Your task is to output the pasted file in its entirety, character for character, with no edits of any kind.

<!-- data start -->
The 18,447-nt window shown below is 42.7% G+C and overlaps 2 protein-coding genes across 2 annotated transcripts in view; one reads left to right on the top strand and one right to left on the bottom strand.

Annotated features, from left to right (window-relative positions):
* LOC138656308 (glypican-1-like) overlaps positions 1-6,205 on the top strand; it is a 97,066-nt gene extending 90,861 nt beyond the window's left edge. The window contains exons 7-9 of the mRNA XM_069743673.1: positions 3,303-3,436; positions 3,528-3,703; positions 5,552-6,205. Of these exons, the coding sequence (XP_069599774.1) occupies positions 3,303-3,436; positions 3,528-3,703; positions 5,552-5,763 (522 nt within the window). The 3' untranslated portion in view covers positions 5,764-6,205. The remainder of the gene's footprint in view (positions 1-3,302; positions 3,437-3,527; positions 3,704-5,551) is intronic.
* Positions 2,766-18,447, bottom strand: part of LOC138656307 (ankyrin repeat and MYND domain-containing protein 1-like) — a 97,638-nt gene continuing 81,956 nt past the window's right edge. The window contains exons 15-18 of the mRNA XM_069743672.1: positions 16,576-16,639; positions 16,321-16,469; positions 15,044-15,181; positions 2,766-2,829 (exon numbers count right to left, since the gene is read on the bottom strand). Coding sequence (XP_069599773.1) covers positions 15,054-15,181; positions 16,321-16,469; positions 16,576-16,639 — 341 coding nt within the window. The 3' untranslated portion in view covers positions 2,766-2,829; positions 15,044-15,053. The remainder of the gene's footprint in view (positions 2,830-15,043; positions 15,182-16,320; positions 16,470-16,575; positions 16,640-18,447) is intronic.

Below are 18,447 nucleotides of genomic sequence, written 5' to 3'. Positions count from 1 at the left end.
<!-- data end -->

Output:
The 18,447-nt window shown below is 42.7% G+C and overlaps 2 protein-coding genes across 2 annotated transcripts in view; one reads left to right on the top strand and one right to left on the bottom strand.

Annotated features, from left to right (window-relative positions):
* LOC138656308 (glypican-1-like) overlaps positions 1-6,205 on the top strand; it is a 97,066-nt gene extending 90,861 nt beyond the window's left edge. The window contains exons 7-9 of the mRNA XM_069743673.1: positions 3,303-3,436; positions 3,528-3,703; positions 5,552-6,205. Of these exons, the coding sequence (XP_069599774.1) occupies positions 3,303-3,436; positions 3,528-3,703; positions 5,552-5,763 (522 nt within the window). The 3' untranslated portion in view covers positions 5,764-6,205. The remainder of the gene's footprint in view (positions 1-3,302; positions 3,437-3,527; positions 3,704-5,551) is intronic.
* Positions 2,766-18,447, bottom strand: part of LOC138656307 (ankyrin repeat and MYND domain-containing protein 1-like) — a 97,638-nt gene continuing 81,956 nt past the window's right edge. The window contains exons 15-18 of the mRNA XM_069743672.1: positions 16,576-16,639; positions 16,321-16,469; positions 15,044-15,181; positions 2,766-2,829 (exon numbers count right to left, since the gene is read on the bottom strand). Coding sequence (XP_069599773.1) covers positions 15,054-15,181; positions 16,321-16,469; positions 16,576-16,639 — 341 coding nt within the window. The 3' untranslated portion in view covers positions 2,766-2,829; positions 15,044-15,053. The remainder of the gene's footprint in view (positions 2,830-15,043; positions 15,182-16,320; positions 16,470-16,575; positions 16,640-18,447) is intronic.

Below are 18,447 nucleotides of genomic sequence, written 5' to 3'. Positions count from 1 at the left end.